Wales and the Welsh people had a huge impact on the founding of the United States and the American Revolution. Wales was England’s first colony, and the Welsh have been oppressed by the English since the Saxons first arrived in the 400s AD. It should thus be no surprise that the Welsh were among the original immigrants to the Americas, my own family included, and fought in the American Revolution.
Thomas Jefferson writes in his autobiography that “The tradition in my father’s family was that their ancestor came to this country from Wales, and from near the mountain of Snowdon, the highest in Gr. Br.”
Other founders with Welsh ancestry (some only rumored) include Roger Williams, founder of Rhode Island and its religious freedom, William Penn, Sam and John Adams, James Madison, Patrick Henry, Benjamin Franklin, and Benedict Arnold and up to a third of the signers of the Declaration of Independence (http://www.flint.umich.edu/~ellisjs/Davies.PDF). William Penn actually wanted to call Pennsylvania New Wales.
Personally, I find this unsurprising, and it explains a great deal about the willingness of the founders of the United States to stand up to England.
One key to whether or not a name originates in Wales is if the last name is a ‘first’ name (e.g. Adam, Madison, Henry, Arnold, Jefferson, Williams). https://hisdoryan.co.uk/american-presidents-of-welsh-descent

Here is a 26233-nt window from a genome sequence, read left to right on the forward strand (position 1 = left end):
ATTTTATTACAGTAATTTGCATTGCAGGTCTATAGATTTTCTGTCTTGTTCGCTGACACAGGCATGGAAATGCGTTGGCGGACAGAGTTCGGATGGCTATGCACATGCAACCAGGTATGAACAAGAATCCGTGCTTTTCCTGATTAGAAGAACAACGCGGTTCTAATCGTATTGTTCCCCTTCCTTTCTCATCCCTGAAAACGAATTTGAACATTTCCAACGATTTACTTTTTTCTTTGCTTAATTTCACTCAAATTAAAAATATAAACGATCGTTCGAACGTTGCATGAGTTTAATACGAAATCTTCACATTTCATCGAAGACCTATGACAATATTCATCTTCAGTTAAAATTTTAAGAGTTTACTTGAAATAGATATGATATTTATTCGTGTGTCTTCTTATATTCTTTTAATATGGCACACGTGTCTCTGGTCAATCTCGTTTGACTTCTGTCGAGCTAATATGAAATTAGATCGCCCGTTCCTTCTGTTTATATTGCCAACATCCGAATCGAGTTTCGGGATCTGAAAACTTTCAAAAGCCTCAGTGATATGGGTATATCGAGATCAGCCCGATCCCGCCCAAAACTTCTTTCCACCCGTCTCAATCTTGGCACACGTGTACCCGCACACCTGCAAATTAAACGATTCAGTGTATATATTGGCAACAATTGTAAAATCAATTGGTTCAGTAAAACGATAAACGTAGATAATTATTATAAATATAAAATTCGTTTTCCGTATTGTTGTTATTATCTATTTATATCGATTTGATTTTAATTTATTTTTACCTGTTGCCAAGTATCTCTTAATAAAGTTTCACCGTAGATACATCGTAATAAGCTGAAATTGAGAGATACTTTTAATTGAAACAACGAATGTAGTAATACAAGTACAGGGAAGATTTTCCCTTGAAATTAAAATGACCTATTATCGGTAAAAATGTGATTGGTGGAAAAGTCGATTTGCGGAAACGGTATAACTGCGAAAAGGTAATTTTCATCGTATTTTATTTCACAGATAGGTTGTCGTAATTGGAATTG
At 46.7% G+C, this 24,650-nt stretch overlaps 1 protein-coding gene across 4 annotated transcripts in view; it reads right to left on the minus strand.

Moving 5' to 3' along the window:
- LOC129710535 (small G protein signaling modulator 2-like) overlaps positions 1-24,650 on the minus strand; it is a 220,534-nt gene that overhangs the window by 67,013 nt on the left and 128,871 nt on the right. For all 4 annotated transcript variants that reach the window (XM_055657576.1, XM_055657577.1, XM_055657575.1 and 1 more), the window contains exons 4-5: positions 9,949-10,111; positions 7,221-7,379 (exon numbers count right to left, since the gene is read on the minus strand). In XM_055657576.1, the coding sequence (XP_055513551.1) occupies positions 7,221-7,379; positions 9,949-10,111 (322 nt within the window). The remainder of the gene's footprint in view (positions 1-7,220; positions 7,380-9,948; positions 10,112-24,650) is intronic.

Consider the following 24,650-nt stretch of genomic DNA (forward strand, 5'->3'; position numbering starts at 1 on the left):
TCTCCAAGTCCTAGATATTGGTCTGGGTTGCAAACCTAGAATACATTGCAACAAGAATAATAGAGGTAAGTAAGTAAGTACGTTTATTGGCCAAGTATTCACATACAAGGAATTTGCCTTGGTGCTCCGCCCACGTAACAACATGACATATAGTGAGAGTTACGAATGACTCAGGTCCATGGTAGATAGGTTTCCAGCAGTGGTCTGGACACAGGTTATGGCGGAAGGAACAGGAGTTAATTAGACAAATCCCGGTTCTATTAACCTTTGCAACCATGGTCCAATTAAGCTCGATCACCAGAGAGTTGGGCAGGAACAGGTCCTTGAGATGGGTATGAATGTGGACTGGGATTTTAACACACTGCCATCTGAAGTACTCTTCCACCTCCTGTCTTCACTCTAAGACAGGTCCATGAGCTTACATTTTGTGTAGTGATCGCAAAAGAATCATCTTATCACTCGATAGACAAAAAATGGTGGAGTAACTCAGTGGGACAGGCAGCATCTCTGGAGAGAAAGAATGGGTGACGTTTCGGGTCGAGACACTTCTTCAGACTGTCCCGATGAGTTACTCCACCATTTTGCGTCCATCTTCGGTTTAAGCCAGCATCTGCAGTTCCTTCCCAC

A very common such name in Wales now is “John”. Another less well-known founder, Richard Morris, was dubbed the “Financier of the American Revolution” by George Washington.
The rationale behind the Declaration of Independence reflects strongly the letters written in November 1282–400 years before the Declaration of Independence–by Llywelyn ap Gruffydd, the last Prince of Wales, as well as his Council, to King Edward of England. These were written only a few weeks before Llywelyn was lured into an ambush by Edward’s men and assassinated:
The realm of England may well be the special object of the Roman curia’s affection, but the aforesaid curia has yet to learn, and must learn, and the lord pope likewise, what evils have been wrought upon us by the English, how the peace formerly made has been violated in all the clauses of the treaty, how churches have been fired and devastated, and ecclesiastical persons, priests, monks and nuns slaughtered, women slain with children at their breast, hospitals and other houses of religion burned, Welsh people murdered in cemeteries, churches, yes at the very altar, with other sacrilegious offences horrible to hear. …
We fight because we are forced to fight, for we, and all Wales, are oppressed, subjugated, despoiled, reduced to servitude by the royal officers and bailiffs, in defiance of the form of the peace and of all justice …
Always the justiciars and bailiffs grow more savage and cruel, and if these become satiated with their unjust exactions, those in their turn apply themselves to fresh exasperations against the people. To such a pass are we come that they begin to prefer death to life…
From the Council of Wales:
The people of Snowdonia for their part state that even if the prince desired to give the king seisin of them, they themselves would not do homage to any stranger, of whose language, customs and laws they are utterly ignorant. For by doing so they could be brought into perpetual captivity and barbarously treated …